Sandra Teschner (Photo: Reproduction/ Revista Marie Claire)
“After nearly drowning in my own blood, I realized my mission is to spread happiness”
Five years ago, entrepreneur Sandra Teschner was between life and death because of stress-induced condition. Still in hospital, she says everything changed when, in a coma, she saw a tunnel with pink light and people around her transmitting peace. One week later, when she recovered, Sandra decided she would “spread happiness”.
Five years ago, Sandra Teschner was between life and death because of a health problem caused by stress. Still in hospital, she says everything changed when, in a coma, she saw a tunnel with pink light and people around her transmitting peace. One week later, when she recovered, Sandra decided she would “spread happiness”. She studied factors that make people happy in their everyday life and went on giving lectures around the world. Such dedication earned her the Chief Happiness Officer Certificate from the University of Florida. For Sandra, speaking of and teaching how to be happy is a mission.
It all started in July 2014 when she lost her father and grandmother within six months. Sandra plunged into her work, at the time in corporate communication, until one day, under stress, she had a nosebleed. Rushed to the hospital, the entrepreneur says she went into a coma and was admitted to the ICU. Her chances of survival were slim. She says that her brother, a cardiologist, spoke to the doctors and the prognosis was that Sandra would not see the light of day.
“I was intubated and taken to the operating room. They could not diagnose my problem. When they tried to stop the nosebleed, I inhaled my own blood and nearly drowned. My lungs were filled with blood. I remember seeing doctors around me. And that’s when I spotted a huge wooden gate. When this gate opened, I saw a tunnel, like those usually found under an overpass. And there was a very strong pink light. I was being pushed on a gurney and people looked at me with pity,” she tells Marie Claire.
“I thought I was in a mental institution, but I saw that those people were in peace, but not me. I was very anxious on the gurney looking from one side to the other. I just wanted to know where my father and my grandmother were, and I couldn’t see them,” she continues.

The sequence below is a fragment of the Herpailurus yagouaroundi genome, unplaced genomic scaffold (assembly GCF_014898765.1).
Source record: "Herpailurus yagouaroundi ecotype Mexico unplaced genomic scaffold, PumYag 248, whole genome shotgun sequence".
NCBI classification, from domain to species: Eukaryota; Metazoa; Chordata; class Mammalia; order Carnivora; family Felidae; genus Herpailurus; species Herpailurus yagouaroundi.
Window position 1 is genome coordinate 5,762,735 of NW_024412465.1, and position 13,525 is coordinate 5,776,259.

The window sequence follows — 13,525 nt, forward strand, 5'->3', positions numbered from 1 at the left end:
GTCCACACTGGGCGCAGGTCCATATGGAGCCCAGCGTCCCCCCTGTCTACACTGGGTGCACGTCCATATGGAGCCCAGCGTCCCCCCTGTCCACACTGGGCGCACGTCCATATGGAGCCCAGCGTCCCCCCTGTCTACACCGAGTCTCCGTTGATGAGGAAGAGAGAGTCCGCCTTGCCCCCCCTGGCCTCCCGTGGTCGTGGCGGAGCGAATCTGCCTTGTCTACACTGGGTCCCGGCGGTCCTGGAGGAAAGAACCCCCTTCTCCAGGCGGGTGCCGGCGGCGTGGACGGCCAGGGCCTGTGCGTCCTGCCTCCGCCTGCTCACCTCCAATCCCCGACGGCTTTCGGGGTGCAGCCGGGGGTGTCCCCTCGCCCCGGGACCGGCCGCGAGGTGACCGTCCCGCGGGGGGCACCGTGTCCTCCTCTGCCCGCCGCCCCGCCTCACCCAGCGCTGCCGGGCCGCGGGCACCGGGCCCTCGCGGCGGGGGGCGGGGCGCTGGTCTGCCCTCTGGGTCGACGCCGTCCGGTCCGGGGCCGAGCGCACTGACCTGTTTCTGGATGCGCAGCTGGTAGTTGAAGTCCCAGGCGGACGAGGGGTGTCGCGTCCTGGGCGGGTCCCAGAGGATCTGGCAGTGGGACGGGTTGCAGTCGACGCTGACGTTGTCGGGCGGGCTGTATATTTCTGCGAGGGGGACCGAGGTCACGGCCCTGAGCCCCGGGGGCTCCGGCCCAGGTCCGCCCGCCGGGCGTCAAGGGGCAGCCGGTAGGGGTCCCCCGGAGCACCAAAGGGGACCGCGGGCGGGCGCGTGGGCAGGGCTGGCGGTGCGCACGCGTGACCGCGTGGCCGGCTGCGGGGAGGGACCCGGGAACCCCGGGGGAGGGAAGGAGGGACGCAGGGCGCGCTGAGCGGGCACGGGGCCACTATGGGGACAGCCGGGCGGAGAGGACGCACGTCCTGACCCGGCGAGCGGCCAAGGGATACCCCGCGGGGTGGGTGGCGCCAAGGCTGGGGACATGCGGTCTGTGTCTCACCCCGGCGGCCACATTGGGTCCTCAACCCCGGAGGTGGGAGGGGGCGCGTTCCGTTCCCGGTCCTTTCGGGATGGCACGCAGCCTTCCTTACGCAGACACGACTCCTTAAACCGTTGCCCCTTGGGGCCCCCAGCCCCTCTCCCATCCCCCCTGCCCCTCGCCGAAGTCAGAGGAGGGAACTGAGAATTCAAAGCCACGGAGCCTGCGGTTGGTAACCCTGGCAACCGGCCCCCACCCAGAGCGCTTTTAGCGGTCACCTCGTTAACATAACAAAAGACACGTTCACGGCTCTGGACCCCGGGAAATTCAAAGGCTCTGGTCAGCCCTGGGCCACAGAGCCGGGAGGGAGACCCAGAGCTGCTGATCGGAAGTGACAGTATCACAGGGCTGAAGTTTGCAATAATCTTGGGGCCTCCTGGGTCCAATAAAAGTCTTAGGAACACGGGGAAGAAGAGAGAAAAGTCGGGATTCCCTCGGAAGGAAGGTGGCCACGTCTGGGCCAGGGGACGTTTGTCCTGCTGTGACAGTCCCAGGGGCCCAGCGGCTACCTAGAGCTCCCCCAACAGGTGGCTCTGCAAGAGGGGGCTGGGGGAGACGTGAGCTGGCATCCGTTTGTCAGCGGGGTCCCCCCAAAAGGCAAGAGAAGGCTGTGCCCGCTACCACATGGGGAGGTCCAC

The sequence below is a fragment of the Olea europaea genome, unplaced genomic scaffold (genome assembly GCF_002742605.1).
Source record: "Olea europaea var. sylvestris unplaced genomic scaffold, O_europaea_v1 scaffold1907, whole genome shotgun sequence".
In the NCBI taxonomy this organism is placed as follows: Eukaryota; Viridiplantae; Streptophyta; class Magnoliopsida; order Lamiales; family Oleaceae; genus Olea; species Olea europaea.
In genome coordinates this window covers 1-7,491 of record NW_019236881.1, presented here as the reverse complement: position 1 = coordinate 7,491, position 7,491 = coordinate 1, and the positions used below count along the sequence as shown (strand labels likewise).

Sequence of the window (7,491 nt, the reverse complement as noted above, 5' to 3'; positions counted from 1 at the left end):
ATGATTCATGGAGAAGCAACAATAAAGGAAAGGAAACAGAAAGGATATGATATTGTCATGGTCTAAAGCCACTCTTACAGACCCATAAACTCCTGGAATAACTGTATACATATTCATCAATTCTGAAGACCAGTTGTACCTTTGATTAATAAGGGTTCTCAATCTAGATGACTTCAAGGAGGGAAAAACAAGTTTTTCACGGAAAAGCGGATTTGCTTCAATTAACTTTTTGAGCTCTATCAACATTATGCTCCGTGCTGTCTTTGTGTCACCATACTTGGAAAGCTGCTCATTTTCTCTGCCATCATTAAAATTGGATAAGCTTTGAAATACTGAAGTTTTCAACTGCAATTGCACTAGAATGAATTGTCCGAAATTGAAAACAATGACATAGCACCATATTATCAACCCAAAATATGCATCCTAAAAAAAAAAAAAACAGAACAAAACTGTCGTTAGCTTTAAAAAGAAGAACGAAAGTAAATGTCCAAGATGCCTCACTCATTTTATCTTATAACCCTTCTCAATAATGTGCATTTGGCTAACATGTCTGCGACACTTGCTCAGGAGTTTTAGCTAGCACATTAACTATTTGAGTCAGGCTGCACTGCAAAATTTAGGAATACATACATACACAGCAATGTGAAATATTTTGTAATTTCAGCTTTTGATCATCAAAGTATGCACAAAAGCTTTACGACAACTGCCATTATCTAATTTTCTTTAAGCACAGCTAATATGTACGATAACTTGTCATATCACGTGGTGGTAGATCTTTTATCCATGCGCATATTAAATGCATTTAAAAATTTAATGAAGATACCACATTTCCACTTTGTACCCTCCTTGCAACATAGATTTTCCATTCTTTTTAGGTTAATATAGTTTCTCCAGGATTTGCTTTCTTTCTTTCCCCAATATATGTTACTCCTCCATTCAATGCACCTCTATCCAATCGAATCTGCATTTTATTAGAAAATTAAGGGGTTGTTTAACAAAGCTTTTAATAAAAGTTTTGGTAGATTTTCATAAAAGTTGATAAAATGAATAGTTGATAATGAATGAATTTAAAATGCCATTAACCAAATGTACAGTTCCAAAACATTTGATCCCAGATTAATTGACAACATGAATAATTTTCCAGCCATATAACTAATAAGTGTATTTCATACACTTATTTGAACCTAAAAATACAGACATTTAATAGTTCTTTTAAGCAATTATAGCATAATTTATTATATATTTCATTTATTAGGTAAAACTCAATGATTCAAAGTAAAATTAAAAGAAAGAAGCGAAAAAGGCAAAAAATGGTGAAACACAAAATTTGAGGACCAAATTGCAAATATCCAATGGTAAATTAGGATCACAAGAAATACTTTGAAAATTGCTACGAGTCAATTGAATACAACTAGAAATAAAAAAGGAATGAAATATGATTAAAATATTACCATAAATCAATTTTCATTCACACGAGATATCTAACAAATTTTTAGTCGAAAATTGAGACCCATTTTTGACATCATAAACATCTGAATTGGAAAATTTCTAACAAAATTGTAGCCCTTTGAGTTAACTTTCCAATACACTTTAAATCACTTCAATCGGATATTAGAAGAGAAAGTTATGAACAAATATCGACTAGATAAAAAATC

Sandra regained consciousness two days after she had been admitted to the ICU. “When I regained consciousness I was trying to understand all that had happened in that experience and realized that if I had seen my father and my grandmother, I would not have wanted to come back. I only had one phrase in my mind: ‘Life’s wisdom consists in changing everything you can, accepting the things you cannot change and, mostly, knowing how to tell the difference.’ I asked the doctor for a pencil and paper so I could write it, but I couldn’t. I was hospitalized for one week,” she recalls
It was from this near-death experience that Sandra Teschner decided to study the science of happiness. She plunged into books and created a project called Planting Happiness that promises the “recipe for happiness,” combining scientifically accepted criteria for being happy with her own experiences.
“In my research, I came across a course about happiness at the University of Florida and went there to study, to discuss the subject with authors of great books, and to actively participate in study groups. At the university, I learned that scientifically happiness is a choice, that 50% of the ability of being happy is genetic, 10% is the result of external events and the other 40% can be learned,” she explains.
“It was clear that my mission would be to make other people understand that it is perfectly possible to learn how to be happy. Nowadays I practice everything I’ve learned in this specialization course and keep on learning about what makes one happy. After almost dying, I realized that I was born to spread happiness and that I could make a living out of it. I can say it’s a very rewarding job,” she observes.
Sandra has also dedicated herself to social projects with children with amputated limbs, cancer and rare syndromes.
“What changed for me since my near-death experience is I don’t want to eliminate problems and misfortunes. I know we cannot avoid obstacles. What matters is how we respond to them and that defines how we will feel. Giving is better than receiving; it’s not religion, it’s science. Being truly grateful gives you the opportunity to see the bright side of life and it reverberates more light. You can learn to be happy. And nobody needs to nearly die to learn that,” she declares.
Sandra Teschner is a publisher, businesswoman, author, speaker on topics such as self-esteem, sustainability and fashion, and happiness. Certified by FIU (Florida International university) & Wohasu, Miami.
Versão traduzida do artigo publicado na Revista Marie Claire. Para acessar a versão em português, clique aqui.